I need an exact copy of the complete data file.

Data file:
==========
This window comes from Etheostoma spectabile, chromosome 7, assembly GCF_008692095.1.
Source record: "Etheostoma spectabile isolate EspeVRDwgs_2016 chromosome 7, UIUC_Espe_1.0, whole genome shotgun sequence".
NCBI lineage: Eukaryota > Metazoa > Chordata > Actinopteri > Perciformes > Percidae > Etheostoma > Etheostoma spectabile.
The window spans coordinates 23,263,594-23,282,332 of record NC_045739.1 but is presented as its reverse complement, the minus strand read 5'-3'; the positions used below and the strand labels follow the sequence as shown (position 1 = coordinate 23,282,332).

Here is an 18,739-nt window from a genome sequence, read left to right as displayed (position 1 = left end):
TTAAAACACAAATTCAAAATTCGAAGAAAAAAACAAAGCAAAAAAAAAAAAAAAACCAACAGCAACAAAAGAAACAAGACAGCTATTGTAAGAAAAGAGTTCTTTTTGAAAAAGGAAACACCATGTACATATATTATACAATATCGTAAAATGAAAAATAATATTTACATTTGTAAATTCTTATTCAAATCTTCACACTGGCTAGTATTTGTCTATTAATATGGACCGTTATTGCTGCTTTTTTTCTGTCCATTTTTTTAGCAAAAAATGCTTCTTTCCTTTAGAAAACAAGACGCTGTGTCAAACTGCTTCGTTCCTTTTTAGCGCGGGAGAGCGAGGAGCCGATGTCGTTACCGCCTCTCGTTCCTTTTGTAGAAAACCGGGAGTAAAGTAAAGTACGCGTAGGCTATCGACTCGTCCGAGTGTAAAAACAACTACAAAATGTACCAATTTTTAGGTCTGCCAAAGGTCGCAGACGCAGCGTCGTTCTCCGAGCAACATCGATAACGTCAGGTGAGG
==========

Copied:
This window comes from Etheostoma spectabile, chromosome 7, assembly GCF_008692095.1.
Source record: "Etheostoma spectabile isolate EspeVRDwgs_2016 chromosome 7, UIUC_Espe_1.0, whole genome shotgun sequence".
NCBI lineage: Eukaryota > Metazoa > Chordata > Actinopteri > Perciformes > Percidae > Etheostoma > Etheostoma spectabile.
The window spans coordinates 23,263,594-23,282,332 of record NC_045739.1 but is presented as its reverse complement, the minus strand read 5'-3'; the positions used below and the strand labels follow the sequence as shown (position 1 = coordinate 23,282,332).

Here is an 18,739-nt window from a genome sequence, read left to right as displayed (position 1 = left end):
TTAAAACACAAATTCAAAATTCGAAGAAAAAAACAAAGCAAAAAAAAAAAAAAAACCAACAGCAACAAAAGAAACAAGACAGCTATTGTAAGAAAAGAGTTCTTTTTGAAAAAGGAAACACCATGTACATATATTATACAATATCGTAAAATGAAAAATAATATTTACATTTGTAAATTCTTATTCAAATCTTCACACTGGCTAGTATTTGTCTATTAATATGGACCGTTATTGCTGCTTTTTTTCTGTCCATTTTTTTAGCAAAAAATGCTTCTTTCCTTTAGAAAACAAGACGCTGTGTCAAACTGCTTCGTTCCTTTTTAGCGCGGGAGAGCGAGGAGCCGATGTCGTTACCGCCTCTCGTTCCTTTTGTAGAAAACCGGGAGTAAAGTAAAGTACGCGTAGGCTATCGACTCGTCCGAGTGTAAAAACAACTACAAAATGTACCAATTTTTAGGTCTGCCAAAGGTCGCAGACGCAGCGTCGTTCTCCGAGCAACATCGATAACGTCAGGTGAGG